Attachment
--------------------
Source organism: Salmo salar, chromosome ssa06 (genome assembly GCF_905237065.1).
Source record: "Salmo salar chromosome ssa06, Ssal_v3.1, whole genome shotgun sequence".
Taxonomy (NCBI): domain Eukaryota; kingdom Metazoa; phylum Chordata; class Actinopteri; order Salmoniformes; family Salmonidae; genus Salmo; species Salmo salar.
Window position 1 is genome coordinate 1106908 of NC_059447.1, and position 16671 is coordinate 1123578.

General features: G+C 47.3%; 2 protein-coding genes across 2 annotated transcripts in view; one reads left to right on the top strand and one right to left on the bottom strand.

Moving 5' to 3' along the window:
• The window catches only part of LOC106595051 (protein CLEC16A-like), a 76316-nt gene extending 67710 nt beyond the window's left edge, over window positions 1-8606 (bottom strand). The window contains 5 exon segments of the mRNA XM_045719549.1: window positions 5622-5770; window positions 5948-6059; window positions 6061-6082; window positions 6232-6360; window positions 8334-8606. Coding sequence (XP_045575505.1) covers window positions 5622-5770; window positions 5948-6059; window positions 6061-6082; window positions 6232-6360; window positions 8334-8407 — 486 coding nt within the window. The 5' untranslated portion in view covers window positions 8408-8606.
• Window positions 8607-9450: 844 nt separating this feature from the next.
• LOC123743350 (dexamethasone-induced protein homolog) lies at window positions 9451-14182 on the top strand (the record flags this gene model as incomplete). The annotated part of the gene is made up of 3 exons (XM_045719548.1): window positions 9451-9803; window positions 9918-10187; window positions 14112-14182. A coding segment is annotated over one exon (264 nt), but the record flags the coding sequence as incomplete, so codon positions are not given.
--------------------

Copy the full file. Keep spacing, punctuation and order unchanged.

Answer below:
Source organism: Salmo salar, chromosome ssa06 (genome assembly GCF_905237065.1).
Source record: "Salmo salar chromosome ssa06, Ssal_v3.1, whole genome shotgun sequence".
Taxonomy (NCBI): domain Eukaryota; kingdom Metazoa; phylum Chordata; class Actinopteri; order Salmoniformes; family Salmonidae; genus Salmo; species Salmo salar.
Window position 1 is genome coordinate 1106908 of NC_059447.1, and position 16671 is coordinate 1123578.

General features: G+C 47.3%; 2 protein-coding genes across 2 annotated transcripts in view; one reads left to right on the top strand and one right to left on the bottom strand.

Moving 5' to 3' along the window:
• The window catches only part of LOC106595051 (protein CLEC16A-like), a 76316-nt gene extending 67710 nt beyond the window's left edge, over window positions 1-8606 (bottom strand). The window contains 5 exon segments of the mRNA XM_045719549.1: window positions 5622-5770; window positions 5948-6059; window positions 6061-6082; window positions 6232-6360; window positions 8334-8606. Coding sequence (XP_045575505.1) covers window positions 5622-5770; window positions 5948-6059; window positions 6061-6082; window positions 6232-6360; window positions 8334-8407 — 486 coding nt within the window. The 5' untranslated portion in view covers window positions 8408-8606.
• Window positions 8607-9450: 844 nt separating this feature from the next.
• LOC123743350 (dexamethasone-induced protein homolog) lies at window positions 9451-14182 on the top strand (the record flags this gene model as incomplete). The annotated part of the gene is made up of 3 exons (XM_045719548.1): window positions 9451-9803; window positions 9918-10187; window positions 14112-14182. A coding segment is annotated over one exon (264 nt), but the record flags the coding sequence as incomplete, so codon positions are not given.